Saturday, December 3, 2011
green bean, fennel and pickled red onion salad/caramelized fennel and onions
I am kind of excited to tell you about these two dishes. They both fit right in with the type of cooking that I usually do, but were still somehow refreshingly different from my everyday meals. First is the Smitten Kitchen's green bean fennel and pickled red onion salad, which I made because I had a ton of food co-op green beans. Then, I jumped at the chance to use up the rest of the fennel, caramelized with onions, in this recipe from Simply Recipes.
Green beans are not really my favorite vegetable. They were one of my mom's go-to side dishes when I was growing up, and I was never too excited when they were on the table. They usually showed up one of three ways: steamed with almonds and maybe some lemon, stir-fried Chinese style, or just raw, because I kind of felt they were sweeter and more palatable that way. Like I said, I am not a huge green bean fan.
This recipe appealed to me because the beans are only quickly boiled, and a coupled with crunchy raw fennel and celery, both thinly sliced (I might add that a mandolin comes in really helpful with all that). It compared favorably to the raw green beans I ate as a kid; kind similar, but definitely a more flavorful, complete dish. Dressed in a vinaigrette and topped with electric pink pickled red onions, it was really bright and fresh and tasty. The tangy onions added a nice salty kick, and the raw fennel was unexpectedly delicious. It also has the classic addition of toasted almonds, which always helps perk up green beans. All in all, it was a cool recipe that I'm happy to have discovered.
The salad called for only half of a fennel bulb, so I took the rest and made a scaled down recipe for caramelized onions and fennel. As you might except, this really brought out the sweetness of both vegetables, and the twin additions of lemon zest and grated parmesan cheese rounded everything out with so much needed saltiness and acidity. I have come to really like fennel, and this simple preparation just might be my favorite yet.
As an experiment, I'm going to try including full recipes, which I have previously avoided doing mainly because I am lazy. So without further ado...
Green Bean, Fennel and Celery Salad with Pickled Red Onions and Toasted Almonds
adapted from The Smitten Kitchen
1 lb green beans, ends trimmed off
½ fennel bulb (about ½ pound) very thinly sliced
1 stalk celery very thinly sliced
½ medium red onion, very thinly sliced
1 tbsp lemon juice
¼ cup red wine vinegar
¼ cup water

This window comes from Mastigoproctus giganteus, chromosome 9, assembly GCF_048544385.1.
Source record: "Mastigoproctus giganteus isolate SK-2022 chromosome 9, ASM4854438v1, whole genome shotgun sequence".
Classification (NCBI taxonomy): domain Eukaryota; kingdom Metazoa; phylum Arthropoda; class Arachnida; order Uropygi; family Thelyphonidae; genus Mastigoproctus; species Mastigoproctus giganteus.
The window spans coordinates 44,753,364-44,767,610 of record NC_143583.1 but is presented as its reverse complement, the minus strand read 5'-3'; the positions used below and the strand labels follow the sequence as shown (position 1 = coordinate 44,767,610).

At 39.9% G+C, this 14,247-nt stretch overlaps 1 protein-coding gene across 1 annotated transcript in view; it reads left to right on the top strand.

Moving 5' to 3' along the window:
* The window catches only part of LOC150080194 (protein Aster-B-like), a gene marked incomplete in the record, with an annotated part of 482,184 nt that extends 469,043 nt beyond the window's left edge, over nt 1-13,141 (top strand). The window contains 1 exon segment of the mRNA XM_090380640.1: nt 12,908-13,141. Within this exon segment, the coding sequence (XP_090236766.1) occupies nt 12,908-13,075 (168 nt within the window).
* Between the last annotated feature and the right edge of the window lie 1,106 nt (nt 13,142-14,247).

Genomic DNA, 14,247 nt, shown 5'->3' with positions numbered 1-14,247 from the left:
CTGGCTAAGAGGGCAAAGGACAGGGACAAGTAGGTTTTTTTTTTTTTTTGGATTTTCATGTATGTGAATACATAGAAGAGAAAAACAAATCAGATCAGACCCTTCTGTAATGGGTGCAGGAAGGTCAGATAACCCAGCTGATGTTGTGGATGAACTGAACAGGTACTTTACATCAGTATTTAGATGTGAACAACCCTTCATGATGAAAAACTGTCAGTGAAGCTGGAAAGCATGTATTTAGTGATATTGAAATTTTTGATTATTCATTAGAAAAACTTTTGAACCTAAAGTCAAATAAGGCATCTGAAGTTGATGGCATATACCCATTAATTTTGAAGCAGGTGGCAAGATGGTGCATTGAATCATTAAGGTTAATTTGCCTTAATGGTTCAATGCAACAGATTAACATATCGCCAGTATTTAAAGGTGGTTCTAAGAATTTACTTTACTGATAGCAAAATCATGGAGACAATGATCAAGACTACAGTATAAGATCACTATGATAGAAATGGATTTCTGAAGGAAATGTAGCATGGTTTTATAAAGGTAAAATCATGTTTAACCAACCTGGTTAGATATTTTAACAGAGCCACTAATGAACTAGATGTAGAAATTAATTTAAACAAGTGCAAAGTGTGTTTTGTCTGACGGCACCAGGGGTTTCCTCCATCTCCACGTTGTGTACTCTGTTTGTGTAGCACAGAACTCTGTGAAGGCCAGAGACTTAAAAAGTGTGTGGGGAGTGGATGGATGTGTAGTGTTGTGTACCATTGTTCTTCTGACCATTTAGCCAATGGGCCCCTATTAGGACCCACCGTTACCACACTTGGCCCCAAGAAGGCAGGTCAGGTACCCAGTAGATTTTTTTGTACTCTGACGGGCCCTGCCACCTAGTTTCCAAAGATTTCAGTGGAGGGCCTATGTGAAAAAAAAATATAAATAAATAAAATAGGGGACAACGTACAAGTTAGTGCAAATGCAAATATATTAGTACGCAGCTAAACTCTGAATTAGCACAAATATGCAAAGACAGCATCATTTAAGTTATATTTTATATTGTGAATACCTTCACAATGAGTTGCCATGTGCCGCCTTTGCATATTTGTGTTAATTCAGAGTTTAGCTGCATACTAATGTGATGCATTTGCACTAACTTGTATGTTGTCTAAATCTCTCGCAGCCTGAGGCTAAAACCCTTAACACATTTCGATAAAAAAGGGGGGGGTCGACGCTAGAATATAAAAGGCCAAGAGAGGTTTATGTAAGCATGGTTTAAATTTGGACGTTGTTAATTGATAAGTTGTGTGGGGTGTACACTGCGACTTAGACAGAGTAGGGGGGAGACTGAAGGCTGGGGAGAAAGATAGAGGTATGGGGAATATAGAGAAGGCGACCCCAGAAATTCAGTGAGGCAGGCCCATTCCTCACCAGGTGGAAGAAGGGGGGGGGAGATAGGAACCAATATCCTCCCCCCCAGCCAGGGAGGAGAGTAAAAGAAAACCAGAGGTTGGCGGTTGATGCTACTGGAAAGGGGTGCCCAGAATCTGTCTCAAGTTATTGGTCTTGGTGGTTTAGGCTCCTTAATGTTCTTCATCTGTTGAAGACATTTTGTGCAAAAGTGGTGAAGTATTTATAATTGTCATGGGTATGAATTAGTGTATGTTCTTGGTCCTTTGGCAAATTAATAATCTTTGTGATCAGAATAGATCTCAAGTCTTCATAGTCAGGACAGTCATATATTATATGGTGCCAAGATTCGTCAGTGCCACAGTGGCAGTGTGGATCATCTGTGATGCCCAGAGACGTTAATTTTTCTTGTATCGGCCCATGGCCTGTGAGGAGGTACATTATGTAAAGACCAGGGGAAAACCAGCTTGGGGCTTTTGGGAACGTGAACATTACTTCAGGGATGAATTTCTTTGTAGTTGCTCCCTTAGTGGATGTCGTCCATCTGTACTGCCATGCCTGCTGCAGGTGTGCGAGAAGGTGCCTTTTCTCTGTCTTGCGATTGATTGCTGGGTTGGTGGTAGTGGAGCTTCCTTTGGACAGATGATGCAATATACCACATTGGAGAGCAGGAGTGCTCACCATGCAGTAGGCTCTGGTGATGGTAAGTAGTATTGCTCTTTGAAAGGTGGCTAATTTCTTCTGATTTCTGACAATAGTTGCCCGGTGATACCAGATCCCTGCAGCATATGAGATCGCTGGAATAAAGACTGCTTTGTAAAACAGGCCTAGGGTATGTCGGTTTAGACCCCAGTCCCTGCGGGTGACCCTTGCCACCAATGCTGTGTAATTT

1 tbsp kosher salt
1½ tsp sugar
⅓ cup whole almonds
2 tbsp plus 2 tsp olive oil
Toss together fennel and lemon juice. This tastes good and also keeps the fennel from turning brown. In a separate bowl, mix the vinegar, water, salt and sugar. Add the onions, which should sit and pickle for 30 minutes to an hour. This can also be done a day or two beforehand if you like.
Boil your green beans about 4 to 5 minutes. They should still be fairly bright green and crisp.
Toast the almonds in olive oil over medium heat for a couple of minutes, making sure to toss them around to prevent them from burning. Once they are lightly browned, season with salt and pepper and then let them cool and cut each almond in half.
Toss the green beans, fennel, and celery with half of the pickled red onions and a couple of tablespoons of the pickling liquid and olive oil. Season to taste, and consider adding more of the pickled onions and juices.
Caramelized Fennel and Onions Recipe
adapted from Simply Recipes
2 onions, halved and sliced into ¼-inch thick wedges
2 fennel bulbs, sliced into ¼-inch thick slices
¼ cup olive oil
1 tbsp butter
salt and pepper
¼ cup grated parmesan
2 tbsp chopped fresh parsley
1 tsp lemon zest
2 tsp lemon juice
In a large skillet, heat olive oil and butter, then add fennel and onions, season with salt and pepper, and cook for ten minutes over medium high heat, stirring occasionally. Lower the temperature to medium and cook for another 30 minutes to an hour, continuing to stir. Keep careful watch on the temperature to make sure that the vegetables are caramelizing and browning, but not burning, and scraping up and browned bits that are sticking to the pan. When cooked to your liking, remove from heat and toss in the cheese, the chopped parsley, lemon zest and lemon juice. If your fennel had those little feathery tops you can also chop those up and add that too, like I did. Serve and enjoy!